LVDS on i.MX6
The i.MX6 series application processors from Freescale are a good choice for industrial and automotive applications requiring high multimedia performance. With the support of up to four simultaneously usable display ports the i.MX6 is also suitable for multi-display solutions or applications for high display resolutions.
Besides the conventional parallel 24-Bit RGB interface, there are also one HDMI, one MIPI DSI and two LVDS interfaces available. In this article we focus on the LVDS interfaces of the dual- and quad-core variants of the i.MX6 and explain the possible display configurations.
In the dual- and quad-core configuration, the i.MX6 comes with two Image Processing Units (IPU). Each IPU has two display ports which can be configured to send the image data either to the parallel RGB port or to the serializer bridges (HDMI, MIPI or LVDS).
The LVDS Display Bridge (LDB) is used to connect the IPU to external LVDS displays. With the two available LVDS channels the following configurations are supported:
- Single Mode: only one LVDS channel is used (LVDS0 or LVDS1)
- Dual Mode: one image stream is duplicated to both channels (LVDS0 = LVDS1)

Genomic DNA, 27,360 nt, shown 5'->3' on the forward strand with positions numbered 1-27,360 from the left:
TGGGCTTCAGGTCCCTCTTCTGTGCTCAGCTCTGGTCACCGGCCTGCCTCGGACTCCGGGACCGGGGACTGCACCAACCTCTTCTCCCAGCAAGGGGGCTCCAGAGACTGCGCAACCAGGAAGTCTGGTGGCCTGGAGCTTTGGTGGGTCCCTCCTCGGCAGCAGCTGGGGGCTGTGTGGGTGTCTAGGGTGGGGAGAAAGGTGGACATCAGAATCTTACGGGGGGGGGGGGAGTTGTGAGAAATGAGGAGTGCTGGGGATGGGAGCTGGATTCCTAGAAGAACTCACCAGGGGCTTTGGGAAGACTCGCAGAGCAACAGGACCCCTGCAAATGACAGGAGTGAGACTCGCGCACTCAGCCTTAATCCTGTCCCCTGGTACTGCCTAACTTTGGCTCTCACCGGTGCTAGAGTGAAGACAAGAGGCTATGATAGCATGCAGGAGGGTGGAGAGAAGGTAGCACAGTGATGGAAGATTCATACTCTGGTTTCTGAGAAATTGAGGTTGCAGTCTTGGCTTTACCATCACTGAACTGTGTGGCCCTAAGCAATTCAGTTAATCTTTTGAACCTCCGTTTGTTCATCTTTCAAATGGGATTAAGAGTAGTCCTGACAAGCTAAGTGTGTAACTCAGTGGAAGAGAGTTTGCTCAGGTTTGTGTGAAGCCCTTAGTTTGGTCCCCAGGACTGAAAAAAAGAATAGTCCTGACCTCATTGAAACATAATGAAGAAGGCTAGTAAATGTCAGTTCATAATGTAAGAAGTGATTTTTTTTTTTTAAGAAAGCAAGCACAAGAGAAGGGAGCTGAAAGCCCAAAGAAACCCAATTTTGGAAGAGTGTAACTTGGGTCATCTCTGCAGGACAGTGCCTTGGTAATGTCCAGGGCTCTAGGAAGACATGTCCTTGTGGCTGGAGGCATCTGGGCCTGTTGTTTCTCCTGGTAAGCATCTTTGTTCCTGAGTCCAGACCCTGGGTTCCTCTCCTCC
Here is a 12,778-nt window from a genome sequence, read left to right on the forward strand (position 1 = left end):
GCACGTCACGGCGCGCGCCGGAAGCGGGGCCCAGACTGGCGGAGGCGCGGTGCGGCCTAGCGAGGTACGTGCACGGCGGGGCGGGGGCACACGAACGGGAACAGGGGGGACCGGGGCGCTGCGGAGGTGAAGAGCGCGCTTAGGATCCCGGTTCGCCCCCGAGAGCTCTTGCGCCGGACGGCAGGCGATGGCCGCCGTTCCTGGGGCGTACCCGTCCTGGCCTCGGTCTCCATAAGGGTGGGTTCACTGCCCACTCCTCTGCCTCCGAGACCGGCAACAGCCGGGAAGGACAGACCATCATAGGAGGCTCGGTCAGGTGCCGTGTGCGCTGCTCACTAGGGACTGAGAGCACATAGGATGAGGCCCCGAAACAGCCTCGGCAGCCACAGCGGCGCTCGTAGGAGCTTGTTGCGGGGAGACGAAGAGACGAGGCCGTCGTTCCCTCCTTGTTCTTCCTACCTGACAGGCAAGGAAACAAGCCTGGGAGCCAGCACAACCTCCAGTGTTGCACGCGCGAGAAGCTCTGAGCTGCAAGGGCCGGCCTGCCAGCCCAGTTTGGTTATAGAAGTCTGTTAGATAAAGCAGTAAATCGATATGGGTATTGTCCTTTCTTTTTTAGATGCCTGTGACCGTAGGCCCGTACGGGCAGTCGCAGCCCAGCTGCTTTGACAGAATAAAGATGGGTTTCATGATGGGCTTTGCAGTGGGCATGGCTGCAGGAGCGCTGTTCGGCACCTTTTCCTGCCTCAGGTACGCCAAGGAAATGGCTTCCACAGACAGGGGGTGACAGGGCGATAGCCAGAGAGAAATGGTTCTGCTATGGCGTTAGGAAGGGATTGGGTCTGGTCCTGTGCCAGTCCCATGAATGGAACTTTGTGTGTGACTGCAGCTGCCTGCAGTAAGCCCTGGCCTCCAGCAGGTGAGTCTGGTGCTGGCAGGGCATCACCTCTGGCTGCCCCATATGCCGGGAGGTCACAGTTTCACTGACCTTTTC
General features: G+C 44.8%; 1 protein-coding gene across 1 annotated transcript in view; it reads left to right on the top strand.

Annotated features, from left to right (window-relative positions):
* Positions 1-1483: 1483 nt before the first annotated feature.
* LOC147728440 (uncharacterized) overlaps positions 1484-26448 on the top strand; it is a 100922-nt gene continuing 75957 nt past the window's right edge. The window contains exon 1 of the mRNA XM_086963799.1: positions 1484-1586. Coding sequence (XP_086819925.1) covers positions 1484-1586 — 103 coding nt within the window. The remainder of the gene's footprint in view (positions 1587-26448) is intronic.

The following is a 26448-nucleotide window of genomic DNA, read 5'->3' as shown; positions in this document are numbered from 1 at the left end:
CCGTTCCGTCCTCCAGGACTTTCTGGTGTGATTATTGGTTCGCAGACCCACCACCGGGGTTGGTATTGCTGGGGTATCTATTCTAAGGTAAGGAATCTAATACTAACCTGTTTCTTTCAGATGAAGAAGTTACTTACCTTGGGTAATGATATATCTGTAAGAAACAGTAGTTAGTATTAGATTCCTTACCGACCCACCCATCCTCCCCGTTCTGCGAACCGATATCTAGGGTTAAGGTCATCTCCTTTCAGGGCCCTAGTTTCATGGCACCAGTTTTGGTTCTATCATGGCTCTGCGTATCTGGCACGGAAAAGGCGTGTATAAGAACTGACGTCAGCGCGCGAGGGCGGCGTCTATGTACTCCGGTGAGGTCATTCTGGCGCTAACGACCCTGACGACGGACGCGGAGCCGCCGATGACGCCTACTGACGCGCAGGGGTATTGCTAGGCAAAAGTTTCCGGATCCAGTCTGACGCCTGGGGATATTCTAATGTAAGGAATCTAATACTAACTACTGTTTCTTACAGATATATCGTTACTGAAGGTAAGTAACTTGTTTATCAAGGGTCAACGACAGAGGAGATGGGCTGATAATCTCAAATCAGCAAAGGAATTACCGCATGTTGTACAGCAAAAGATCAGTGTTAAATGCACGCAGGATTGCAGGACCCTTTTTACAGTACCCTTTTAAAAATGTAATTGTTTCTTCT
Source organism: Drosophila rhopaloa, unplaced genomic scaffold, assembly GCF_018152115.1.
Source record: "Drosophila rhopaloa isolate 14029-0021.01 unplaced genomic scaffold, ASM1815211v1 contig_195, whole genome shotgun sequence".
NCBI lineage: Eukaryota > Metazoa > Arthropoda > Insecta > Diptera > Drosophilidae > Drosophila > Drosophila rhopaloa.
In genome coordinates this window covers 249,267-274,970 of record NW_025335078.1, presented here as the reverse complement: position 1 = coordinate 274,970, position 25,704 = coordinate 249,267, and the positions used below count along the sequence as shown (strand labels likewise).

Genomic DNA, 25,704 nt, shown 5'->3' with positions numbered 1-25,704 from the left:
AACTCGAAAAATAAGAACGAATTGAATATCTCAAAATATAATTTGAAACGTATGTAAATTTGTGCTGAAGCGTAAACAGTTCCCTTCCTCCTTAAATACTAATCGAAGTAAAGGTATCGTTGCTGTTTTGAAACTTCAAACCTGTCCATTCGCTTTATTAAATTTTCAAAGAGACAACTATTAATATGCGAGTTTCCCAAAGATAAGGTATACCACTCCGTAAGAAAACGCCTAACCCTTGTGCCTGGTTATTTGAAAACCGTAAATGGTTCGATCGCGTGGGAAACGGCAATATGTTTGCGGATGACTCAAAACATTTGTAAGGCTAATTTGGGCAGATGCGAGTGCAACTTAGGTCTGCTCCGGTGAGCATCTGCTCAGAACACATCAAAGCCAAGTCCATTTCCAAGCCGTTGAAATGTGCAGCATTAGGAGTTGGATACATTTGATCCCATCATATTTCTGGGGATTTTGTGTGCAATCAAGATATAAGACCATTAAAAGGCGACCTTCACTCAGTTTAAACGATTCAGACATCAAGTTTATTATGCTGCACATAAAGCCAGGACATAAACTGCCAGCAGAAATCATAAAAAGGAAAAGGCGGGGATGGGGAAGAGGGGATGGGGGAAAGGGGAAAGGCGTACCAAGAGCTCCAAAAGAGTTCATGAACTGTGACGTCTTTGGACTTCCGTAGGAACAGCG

- Separate Mode: LVDS0 and LVDS1 are used to output different image streams. That’s the default setting to support multiple displays with different contents.
- Split Mode: one image stream is split to both LVDS channels to get a high bandwidth for high resolution displays.
There are basically two limitations which have to be pointed out.
The two display ports (DI0 and DI1) of each IPU are limited to a combined pixel clock of 240MHz. The maximum clock for a single display port is 220MHz. This results in the following table (for one IPU only):
The table above only describes the capabilities of the display ports to perform screen refresh. A full use case typically includes additional activities like video processing, resizing etc., decreasing the possible display resolutions.
Another limitation by using the LVDS interfaces is the maximum clock of the LVDS serializer. For single-channel output the pixel clock is limited to 85 MHz per LVDS port. This results in a maximum resolution of WXGA (1366x768 @ 60HZ with 35% blanking), for example. If a higher resolution is needed, the split mode has to be used. In this case one LVDS port outputs ODD data and the other port EVEN data. The pixel clock is limited to 170 MHz (e.g. UXGA 1600x1200 @ 60 Hz with 35% blanking). To use the split mode, you need a display supporting the dual channel LVDS mode in order to receive odd and even pixel data!
Before using the i.MX6 in applications with multiple displays or high resolution displays in your project, the limitations of the processor have to be carefully taken into account. emtrion supports you all the way to a successful project!